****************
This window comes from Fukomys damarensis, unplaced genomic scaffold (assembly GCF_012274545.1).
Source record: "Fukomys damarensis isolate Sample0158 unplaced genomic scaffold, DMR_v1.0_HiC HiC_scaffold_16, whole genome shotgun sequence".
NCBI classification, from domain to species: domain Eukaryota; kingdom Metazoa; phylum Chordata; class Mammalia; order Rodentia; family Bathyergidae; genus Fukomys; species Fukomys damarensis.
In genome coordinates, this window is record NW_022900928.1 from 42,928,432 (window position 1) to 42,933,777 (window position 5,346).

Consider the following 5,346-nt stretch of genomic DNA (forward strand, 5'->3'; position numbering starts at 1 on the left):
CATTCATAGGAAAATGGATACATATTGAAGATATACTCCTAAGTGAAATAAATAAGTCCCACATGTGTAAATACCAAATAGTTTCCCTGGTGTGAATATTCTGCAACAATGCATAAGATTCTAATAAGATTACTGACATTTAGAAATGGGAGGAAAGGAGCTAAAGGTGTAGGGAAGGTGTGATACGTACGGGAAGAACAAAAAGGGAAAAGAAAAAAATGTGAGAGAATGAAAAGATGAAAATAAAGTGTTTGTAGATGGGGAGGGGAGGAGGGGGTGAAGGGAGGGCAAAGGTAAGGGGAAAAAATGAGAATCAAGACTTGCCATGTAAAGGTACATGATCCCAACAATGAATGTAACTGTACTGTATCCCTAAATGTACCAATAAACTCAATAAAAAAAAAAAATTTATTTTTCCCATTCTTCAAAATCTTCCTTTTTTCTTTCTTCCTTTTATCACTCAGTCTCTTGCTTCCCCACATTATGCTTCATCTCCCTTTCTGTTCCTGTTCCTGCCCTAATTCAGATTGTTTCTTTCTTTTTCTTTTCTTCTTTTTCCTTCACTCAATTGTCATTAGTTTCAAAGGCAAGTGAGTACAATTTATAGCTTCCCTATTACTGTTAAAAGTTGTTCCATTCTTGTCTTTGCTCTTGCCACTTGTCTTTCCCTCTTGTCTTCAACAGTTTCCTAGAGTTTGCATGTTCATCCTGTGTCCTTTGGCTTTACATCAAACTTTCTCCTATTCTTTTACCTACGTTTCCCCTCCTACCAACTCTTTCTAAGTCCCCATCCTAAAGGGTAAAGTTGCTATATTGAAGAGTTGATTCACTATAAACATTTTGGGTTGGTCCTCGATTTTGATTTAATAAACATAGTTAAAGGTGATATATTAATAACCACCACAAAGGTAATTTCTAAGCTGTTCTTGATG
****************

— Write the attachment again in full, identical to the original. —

This window comes from Fukomys damarensis, unplaced genomic scaffold (assembly GCF_012274545.1).
Source record: "Fukomys damarensis isolate Sample0158 unplaced genomic scaffold, DMR_v1.0_HiC HiC_scaffold_16, whole genome shotgun sequence".
NCBI classification, from domain to species: domain Eukaryota; kingdom Metazoa; phylum Chordata; class Mammalia; order Rodentia; family Bathyergidae; genus Fukomys; species Fukomys damarensis.
In genome coordinates, this window is record NW_022900928.1 from 42,928,432 (window position 1) to 42,933,777 (window position 5,346).

Consider the following 5,346-nt stretch of genomic DNA (forward strand, 5'->3'; position numbering starts at 1 on the left):
CATTCATAGGAAAATGGATACATATTGAAGATATACTCCTAAGTGAAATAAATAAGTCCCACATGTGTAAATACCAAATAGTTTCCCTGGTGTGAATATTCTGCAACAATGCATAAGATTCTAATAAGATTACTGACATTTAGAAATGGGAGGAAAGGAGCTAAAGGTGTAGGGAAGGTGTGATACGTACGGGAAGAACAAAAAGGGAAAAGAAAAAAATGTGAGAGAATGAAAAGATGAAAATAAAGTGTTTGTAGATGGGGAGGGGAGGAGGGGGTGAAGGGAGGGCAAAGGTAAGGGGAAAAAATGAGAATCAAGACTTGCCATGTAAAGGTACATGATCCCAACAATGAATGTAACTGTACTGTATCCCTAAATGTACCAATAAACTCAATAAAAAAAAAAAATTTATTTTTCCCATTCTTCAAAATCTTCCTTTTTTCTTTCTTCCTTTTATCACTCAGTCTCTTGCTTCCCCACATTATGCTTCATCTCCCTTTCTGTTCCTGTTCCTGCCCTAATTCAGATTGTTTCTTTCTTTTTCTTTTCTTCTTTTTCCTTCACTCAATTGTCATTAGTTTCAAAGGCAAGTGAGTACAATTTATAGCTTCCCTATTACTGTTAAAAGTTGTTCCATTCTTGTCTTTGCTCTTGCCACTTGTCTTTCCCTCTTGTCTTCAACAGTTTCCTAGAGTTTGCATGTTCATCCTGTGTCCTTTGGCTTTACATCAAACTTTCTCCTATTCTTTTACCTACGTTTCCCCTCCTACCAACTCTTTCTAAGTCCCCATCCTAAAGGGTAAAGTTGCTATATTGAAGAGTTGATTCACTATAAACATTTTGGGTTGGTCCTCGATTTTGATTTAATAAACATAGTTAAAGGTGATATATTAATAACCACCACAAAGGTAATTTCTAAGCTGTTCTTGATG